Blackburn and Darwen WwTWs (2017)
Blackburn and Darwen WwTWs are two of United Utilities’ major treatment works and are located near the former mill town of Blackburn, Lancashire. The Blackburn and Darwen WwTW Integrated Solution (BDIS) project combines new river water quality and bathing water drivers at these two works into a single integrated project. The integrated approach will give significant savings to both capital and operational expenditures and replace existing aging assets. The backbone of the solution is to close Darwen WwTW, transfer flow 12km to Blackburn WwTW and rebuild Blackburn WwTW to treat the combined flows to a higher quality. At both sites, additional storm storage will be built to reduce storm discharge. The project will be commissioned in 2021.
Blackburn WwTW is United Utilities’ sixth largest with a population equivalent of 250,000 while Darwen WwTW has a population equivalent of 31,000. They were both built in the 1960s and consist of an inlet works, storm storage, primary settlement tanks, trickling filters and final tanks. In addition, Blackburn WwTW has tertiary BAFF and UV treatment and a dedicated pre-treatment plant for the adjacent AB Inbev Brewery. Blackburn WwTW is also a sludge processing plant for the local area with sludge thickening, enhanced enzymic hydrolysis pre-treatment, digestion and CHP engines.
Both Blackburn and Darwen WwTWs discharge final and storm effluent to watercourses that are tributaries of the River Darwen, feeding into the River Ribble and ultimately impacting on the bathing waters of the Fylde coast. Both have AMP6 and AMP7 requirements to improve the river and bathing water quality. Also, both are ageing works with most assets requiring significant maintenance or replacement over the next 3 AMPs. It was identified during PR14 studies that both WwTWs had similar improvement requirements which are summarised in the table below.
Initially, individual solutions for both the Blackburn and Darwen sites were developed independently of each other. The proposed solutions highlighted both WwTWs would require activated sludge plants to achieve the proposed discharge consents, which were tightening considerably to around 25% of the current value for BOD and ammonia.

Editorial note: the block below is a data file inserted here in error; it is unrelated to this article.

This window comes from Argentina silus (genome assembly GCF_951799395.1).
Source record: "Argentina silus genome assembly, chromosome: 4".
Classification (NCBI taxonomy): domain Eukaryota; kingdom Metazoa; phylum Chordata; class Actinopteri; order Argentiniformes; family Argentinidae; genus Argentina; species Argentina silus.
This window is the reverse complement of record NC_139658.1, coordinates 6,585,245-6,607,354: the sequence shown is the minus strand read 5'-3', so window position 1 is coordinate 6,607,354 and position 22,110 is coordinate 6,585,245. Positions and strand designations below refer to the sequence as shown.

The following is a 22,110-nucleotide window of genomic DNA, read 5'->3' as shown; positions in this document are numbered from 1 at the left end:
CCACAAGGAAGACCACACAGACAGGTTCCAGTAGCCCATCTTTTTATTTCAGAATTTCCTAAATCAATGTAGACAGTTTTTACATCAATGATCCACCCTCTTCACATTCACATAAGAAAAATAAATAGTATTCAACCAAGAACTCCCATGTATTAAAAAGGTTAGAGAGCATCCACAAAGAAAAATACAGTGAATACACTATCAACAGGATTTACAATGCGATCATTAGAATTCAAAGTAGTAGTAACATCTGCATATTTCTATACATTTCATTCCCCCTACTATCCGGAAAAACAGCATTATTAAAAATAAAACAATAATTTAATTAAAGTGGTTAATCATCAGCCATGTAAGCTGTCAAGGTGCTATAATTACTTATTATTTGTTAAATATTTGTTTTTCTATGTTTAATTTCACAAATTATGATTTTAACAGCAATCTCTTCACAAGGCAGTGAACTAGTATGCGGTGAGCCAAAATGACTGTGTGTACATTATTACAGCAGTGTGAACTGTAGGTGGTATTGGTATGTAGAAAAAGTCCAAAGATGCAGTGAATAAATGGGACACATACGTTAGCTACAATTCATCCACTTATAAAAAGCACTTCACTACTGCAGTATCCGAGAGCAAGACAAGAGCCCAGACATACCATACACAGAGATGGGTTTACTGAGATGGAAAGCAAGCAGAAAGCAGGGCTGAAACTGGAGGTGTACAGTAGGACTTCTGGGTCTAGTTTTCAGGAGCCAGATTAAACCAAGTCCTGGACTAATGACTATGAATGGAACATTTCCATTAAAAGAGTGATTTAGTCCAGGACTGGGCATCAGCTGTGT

In addition, significant amounts of storm storage, 120,000m3 at Blackburn and 12,000m3 at Darwen, would be required to reduce storm spills to meet the river and bathing water quality standards. The PR14 team soon realised that Darwen WwTW was located adjacent to the Blackburn catchment so identified an opportunity to abandon the ageing and confined Darwen WwTW and transfer flows to Blackburn WwTW via a 6.8km pumped and gravity main. However, it soon became evident that providing a total of 140,000m3 of storm storage at Blackburn WwTW would require the works to operate at FTFT most of the time to allow the storm tanks to be emptied. Prolonged operation at FTFT would make it difficult to take process units off line for maintenance, which in turn would put compliance at risk. Therefore, the idea to increase FTFT was proposed, which negated the need to build additional storage.
Nine options were appraised which looked at a mixture of treatment or transfer and providing additional treatment capacity or storm storage at Blackburn WwTW. The lowest whole life cost solution was to build a single new treatment plant at Blackburn WwTW to cater for increased flows with an FTFT of 4DWF, and additional storm storage of 12,000m3 at Darwen WwTW only.
The BDIS project was born in October 2013, when finance was approved to look at an integrated solution instead of the two individual solutions. It was initially progressed as an AMP6 Transitional Investment project, although it soon became evident that due to its complexity the work would span AMPs 5, 6 and 7.